The vet that preformed her TTA surgery told me her. left knee was a mess! It. was shattered! Only allowed trips to the bathroom on a leash for first month. Don’t be alarmed if you choose TTA surgery and leg swells and you see. signs of bruising, it is normal. First two days were the hardest and by third day everything seemed easier. Swelling went down and gone. by day six. Had her stitches removed and started swimming in the pool. I kept her on a leash when outside just because she still. had. slight limp at 3 months. At 4 months I could tell the biggest difference, her slight limp was gone and I took her off leash with confidence. My dad babysat her while I was on vacation and she went up and down steps to go to the bathroom for 8 days. When I got home first thing I noticed was a slight limp and she was favoring her right leg. My dad said it had been going on for 3 days. Even though it was a very little limp I knew it was not going to get better and I scheduled her 2nd TTA surgery, thinking a little tear should be better for her recovery than completely shattered! Boy was I right, 2nd time around, she’s 19 months old and 116 lbs. and although it’s only been 3 days, it’s been amazing! Completely opposite from first surgery! She walked out of clinic. First time, she had towel around her belly for assistance with walking. She was awake and walked in our house and to the bathroom with ease. She put weight on her leg! Her leg hasn’t swelled at all! I’m sure knowledge of her previous surgery helped with the ease of her 2nd surgery but I credit getting the surgery at the first sign of complication to be huge! Looking back, her slight limp was sign of tear but in a couple days it would seem she was better and here we would go again, another walk and limp was back. Her ligament was torn but I didn’t know to do anything until she blew it out, at that point she completely shattered her meniscal ligament and I could hear clicking sound. Second time around, I wasn’t going to let her go through that! I suspect 2nd surgery to be even smoother with no limp after first month.
    Overall, TTA surgery has been awesome for my Rotti! Check out my Shelby the Rottweiler videos on YouTube and see for yourself.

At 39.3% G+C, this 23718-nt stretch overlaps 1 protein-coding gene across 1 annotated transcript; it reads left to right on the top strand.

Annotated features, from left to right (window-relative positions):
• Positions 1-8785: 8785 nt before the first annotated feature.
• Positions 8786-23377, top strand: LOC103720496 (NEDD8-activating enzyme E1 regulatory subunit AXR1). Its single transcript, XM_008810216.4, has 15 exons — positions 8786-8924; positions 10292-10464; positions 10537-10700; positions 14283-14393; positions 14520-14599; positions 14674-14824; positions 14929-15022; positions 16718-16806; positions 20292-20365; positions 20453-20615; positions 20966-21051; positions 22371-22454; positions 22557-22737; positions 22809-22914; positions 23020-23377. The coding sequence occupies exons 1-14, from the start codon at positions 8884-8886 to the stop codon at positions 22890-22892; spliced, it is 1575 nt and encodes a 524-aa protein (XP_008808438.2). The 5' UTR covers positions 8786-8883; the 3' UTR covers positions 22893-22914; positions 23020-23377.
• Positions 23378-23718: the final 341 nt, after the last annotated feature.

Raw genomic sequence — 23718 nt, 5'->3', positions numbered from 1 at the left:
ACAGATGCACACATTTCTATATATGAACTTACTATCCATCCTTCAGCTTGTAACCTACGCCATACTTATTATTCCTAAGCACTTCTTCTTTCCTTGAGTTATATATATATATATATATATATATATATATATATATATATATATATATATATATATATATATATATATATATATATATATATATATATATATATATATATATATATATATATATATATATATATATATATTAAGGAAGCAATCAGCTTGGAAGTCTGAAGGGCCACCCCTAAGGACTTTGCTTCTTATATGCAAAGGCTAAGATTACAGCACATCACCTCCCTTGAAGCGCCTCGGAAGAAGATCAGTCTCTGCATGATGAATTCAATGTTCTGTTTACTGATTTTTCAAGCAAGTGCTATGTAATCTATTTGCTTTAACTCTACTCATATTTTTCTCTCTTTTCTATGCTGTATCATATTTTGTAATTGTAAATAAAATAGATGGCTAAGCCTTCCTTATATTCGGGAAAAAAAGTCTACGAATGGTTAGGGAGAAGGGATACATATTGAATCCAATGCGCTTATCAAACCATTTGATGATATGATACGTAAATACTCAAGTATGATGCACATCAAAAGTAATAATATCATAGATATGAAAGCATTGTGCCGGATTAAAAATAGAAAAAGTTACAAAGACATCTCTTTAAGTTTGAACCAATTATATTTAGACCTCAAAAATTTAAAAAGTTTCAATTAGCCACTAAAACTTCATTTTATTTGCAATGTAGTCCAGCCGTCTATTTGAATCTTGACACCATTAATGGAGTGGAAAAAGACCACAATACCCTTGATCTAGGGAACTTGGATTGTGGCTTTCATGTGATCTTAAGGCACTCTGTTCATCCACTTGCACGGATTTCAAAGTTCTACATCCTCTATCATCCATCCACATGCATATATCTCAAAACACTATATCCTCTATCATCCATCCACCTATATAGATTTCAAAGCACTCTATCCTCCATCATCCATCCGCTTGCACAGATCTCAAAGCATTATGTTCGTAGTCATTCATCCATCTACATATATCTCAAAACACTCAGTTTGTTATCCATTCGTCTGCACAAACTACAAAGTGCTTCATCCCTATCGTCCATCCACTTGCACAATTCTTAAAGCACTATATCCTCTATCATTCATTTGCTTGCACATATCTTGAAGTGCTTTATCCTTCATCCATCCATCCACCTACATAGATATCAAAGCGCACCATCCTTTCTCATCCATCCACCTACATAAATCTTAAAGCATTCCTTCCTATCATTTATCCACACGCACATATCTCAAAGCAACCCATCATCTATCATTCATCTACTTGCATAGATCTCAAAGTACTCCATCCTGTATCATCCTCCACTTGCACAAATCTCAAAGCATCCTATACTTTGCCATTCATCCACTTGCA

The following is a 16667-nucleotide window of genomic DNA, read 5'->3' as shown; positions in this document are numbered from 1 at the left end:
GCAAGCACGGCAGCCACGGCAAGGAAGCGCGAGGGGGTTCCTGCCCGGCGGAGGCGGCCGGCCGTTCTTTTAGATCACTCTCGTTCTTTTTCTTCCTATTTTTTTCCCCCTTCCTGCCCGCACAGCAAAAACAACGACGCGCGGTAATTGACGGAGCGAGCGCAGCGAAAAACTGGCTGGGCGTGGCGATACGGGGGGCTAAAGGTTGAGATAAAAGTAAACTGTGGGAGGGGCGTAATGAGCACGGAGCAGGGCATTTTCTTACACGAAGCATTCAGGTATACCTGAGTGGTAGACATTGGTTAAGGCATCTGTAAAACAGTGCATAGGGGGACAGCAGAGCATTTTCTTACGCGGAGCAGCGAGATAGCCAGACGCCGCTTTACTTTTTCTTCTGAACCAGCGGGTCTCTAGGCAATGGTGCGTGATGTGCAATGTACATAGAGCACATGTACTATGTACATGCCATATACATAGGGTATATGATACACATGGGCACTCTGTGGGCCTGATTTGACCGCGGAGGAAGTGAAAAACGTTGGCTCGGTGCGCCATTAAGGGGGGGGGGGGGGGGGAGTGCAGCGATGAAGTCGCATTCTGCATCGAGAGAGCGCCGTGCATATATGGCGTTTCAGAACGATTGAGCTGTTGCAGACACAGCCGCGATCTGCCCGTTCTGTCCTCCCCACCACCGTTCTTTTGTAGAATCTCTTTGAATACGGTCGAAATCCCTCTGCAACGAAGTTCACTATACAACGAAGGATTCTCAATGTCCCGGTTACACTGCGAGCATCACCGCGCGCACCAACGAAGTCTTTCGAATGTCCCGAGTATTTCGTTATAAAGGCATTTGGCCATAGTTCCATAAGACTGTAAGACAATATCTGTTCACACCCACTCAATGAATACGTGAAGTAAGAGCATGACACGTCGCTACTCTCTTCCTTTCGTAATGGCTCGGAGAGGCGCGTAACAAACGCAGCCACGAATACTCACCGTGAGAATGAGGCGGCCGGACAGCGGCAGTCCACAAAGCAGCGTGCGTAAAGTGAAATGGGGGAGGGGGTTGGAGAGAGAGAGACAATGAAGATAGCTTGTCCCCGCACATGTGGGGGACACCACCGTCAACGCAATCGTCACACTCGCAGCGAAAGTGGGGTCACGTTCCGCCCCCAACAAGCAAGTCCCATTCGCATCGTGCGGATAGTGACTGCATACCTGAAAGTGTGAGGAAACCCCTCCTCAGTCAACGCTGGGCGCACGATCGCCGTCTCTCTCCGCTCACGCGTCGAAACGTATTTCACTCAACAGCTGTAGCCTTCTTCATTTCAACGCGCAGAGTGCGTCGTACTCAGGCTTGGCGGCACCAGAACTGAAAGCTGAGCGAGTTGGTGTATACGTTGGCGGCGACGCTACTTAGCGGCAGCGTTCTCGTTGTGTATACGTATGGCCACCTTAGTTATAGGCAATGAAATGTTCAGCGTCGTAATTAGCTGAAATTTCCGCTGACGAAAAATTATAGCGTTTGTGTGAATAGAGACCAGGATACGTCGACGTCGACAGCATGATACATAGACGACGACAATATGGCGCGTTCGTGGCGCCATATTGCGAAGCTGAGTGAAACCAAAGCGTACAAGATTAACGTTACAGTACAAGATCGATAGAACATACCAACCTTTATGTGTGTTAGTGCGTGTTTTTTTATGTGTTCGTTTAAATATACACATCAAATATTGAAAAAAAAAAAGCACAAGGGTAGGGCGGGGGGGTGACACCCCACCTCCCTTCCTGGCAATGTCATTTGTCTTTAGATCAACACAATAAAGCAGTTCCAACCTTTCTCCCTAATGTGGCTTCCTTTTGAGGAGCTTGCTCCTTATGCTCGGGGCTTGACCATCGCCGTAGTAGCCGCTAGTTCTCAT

16. Hello. I’m hoping you are still responding to questions. It looks as though we will be going through a second TPLO surgery with our border collie. He had his first last summer, came through it well and everything was going great. We noticed some limping on his “good leg” recently, took him to the vet yesterday for a check up and they advised that the joint was actually stable and that the intermittent limping was more likely due to arthritis, but that (as we knew), it’s not uncommon for the second leg to fail eventually and this could be the start of the warning signs. We were relieved that he didn’t need surgery..

    Unfortunately, today, our dog slipped on some ice, completely wiped out and yes, it looks as though he’s ruptured his CCL. We’re so upset for him and in disbelief that it happened within 24 hours of getting an all clear.

    Anyway, my question. After the second CCL surgery on the other leg, have you had any subsequent issues? Our border is only 8. We’re hoping that after having these two surgeries (possibly) within a year, that this will hopefully hold him for the rest of his life. We know that arthritis is likely, but have you had any additional CCL issues with your dog since the repairs?


    1. Hi Melanie, I am sorry your dog has to go through it. No, my dog has not had any issues since the surgeries with his legs at all.

      I give him Cosequin Advanced Strength daily and that helps, too. I hope this is helpful Keep us posted on your Border Collie.

      I am sorry you are going through it again.

  17. My 1 and a half year old lab, had a partial tear in ACL 5 months ago, he had Tta surgery, worked well but long 8 week recovery. It seems fine now just gets stiff now and then. But today I notice a slight limb in front leg. Just on and off for just today after I took him for a short walk. I’m thinking maybe cause his nails really need clipping? Should I wait to go to vet for a few days?